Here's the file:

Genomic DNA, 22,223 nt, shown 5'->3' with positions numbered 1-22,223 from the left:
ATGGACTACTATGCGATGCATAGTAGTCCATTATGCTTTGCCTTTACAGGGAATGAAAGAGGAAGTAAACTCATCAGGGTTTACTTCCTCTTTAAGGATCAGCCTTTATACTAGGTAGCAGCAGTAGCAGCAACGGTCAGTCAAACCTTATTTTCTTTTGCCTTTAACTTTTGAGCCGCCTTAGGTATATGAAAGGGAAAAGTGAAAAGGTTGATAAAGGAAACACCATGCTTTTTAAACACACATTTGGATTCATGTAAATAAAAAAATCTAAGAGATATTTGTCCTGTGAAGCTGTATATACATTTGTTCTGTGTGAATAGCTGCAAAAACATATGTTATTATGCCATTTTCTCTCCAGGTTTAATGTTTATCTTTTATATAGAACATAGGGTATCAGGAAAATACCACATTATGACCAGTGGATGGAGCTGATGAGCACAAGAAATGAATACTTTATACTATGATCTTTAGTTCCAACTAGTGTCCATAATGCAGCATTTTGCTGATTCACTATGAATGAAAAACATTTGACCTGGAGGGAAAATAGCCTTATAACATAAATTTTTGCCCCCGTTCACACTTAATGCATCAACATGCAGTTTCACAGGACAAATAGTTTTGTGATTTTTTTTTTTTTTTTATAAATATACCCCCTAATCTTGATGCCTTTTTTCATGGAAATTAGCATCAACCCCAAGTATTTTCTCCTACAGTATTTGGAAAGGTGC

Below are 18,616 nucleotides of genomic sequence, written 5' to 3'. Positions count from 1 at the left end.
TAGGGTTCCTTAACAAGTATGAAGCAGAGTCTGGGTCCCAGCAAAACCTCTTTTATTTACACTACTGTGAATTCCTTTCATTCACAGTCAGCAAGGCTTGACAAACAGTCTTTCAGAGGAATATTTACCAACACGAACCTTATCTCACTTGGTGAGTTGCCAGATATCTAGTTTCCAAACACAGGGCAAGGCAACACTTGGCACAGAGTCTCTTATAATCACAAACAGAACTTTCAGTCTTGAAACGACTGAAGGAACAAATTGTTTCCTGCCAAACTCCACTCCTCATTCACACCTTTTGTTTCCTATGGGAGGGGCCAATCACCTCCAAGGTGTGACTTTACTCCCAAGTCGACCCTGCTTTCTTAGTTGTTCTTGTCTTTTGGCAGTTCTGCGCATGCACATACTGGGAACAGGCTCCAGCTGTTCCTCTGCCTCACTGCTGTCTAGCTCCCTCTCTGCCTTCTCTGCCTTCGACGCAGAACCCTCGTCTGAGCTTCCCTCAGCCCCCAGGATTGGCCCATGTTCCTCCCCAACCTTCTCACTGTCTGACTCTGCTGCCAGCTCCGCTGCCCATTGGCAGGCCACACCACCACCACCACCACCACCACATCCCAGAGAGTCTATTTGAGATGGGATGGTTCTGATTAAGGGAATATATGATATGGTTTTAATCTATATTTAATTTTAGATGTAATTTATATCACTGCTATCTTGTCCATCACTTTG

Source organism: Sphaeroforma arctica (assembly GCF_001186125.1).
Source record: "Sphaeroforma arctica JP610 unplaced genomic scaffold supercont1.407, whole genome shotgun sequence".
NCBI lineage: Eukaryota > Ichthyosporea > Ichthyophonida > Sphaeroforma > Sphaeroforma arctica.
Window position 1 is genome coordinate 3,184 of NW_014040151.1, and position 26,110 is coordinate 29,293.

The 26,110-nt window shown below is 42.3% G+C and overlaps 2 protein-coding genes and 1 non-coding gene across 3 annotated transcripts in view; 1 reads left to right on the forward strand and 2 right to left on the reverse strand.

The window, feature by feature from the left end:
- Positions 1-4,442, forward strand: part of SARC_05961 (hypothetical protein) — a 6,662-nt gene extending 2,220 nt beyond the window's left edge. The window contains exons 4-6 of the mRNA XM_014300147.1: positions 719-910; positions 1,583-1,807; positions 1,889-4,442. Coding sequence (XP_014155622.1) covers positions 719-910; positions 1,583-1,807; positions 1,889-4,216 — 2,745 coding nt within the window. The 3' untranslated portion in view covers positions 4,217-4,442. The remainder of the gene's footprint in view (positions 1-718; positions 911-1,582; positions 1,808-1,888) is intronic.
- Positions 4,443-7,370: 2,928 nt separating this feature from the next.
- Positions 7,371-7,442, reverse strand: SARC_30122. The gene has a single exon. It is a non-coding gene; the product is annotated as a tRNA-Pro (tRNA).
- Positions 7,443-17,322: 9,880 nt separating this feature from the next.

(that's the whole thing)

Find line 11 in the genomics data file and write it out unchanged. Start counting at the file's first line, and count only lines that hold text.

- Positions 1-4,442, forward strand: part of SARC_05961 (hypothetical protein) — a 6,662-nt gene extending 2,220 nt beyond the window's left edge. The window contains exons 4-6 of the mRNA XM_014300147.1: positions 719-910; positions 1,583-1,807; positions 1,889-4,442. Coding sequence (XP_014155622.1) covers positions 719-910; positions 1,583-1,807; positions 1,889-4,216 — 2,745 coding nt within the window. The 3' untranslated portion in view covers positions 4,217-4,442. The remainder of the gene's footprint in view (positions 1-718; positions 911-1,582; positions 1,808-1,888) is intronic.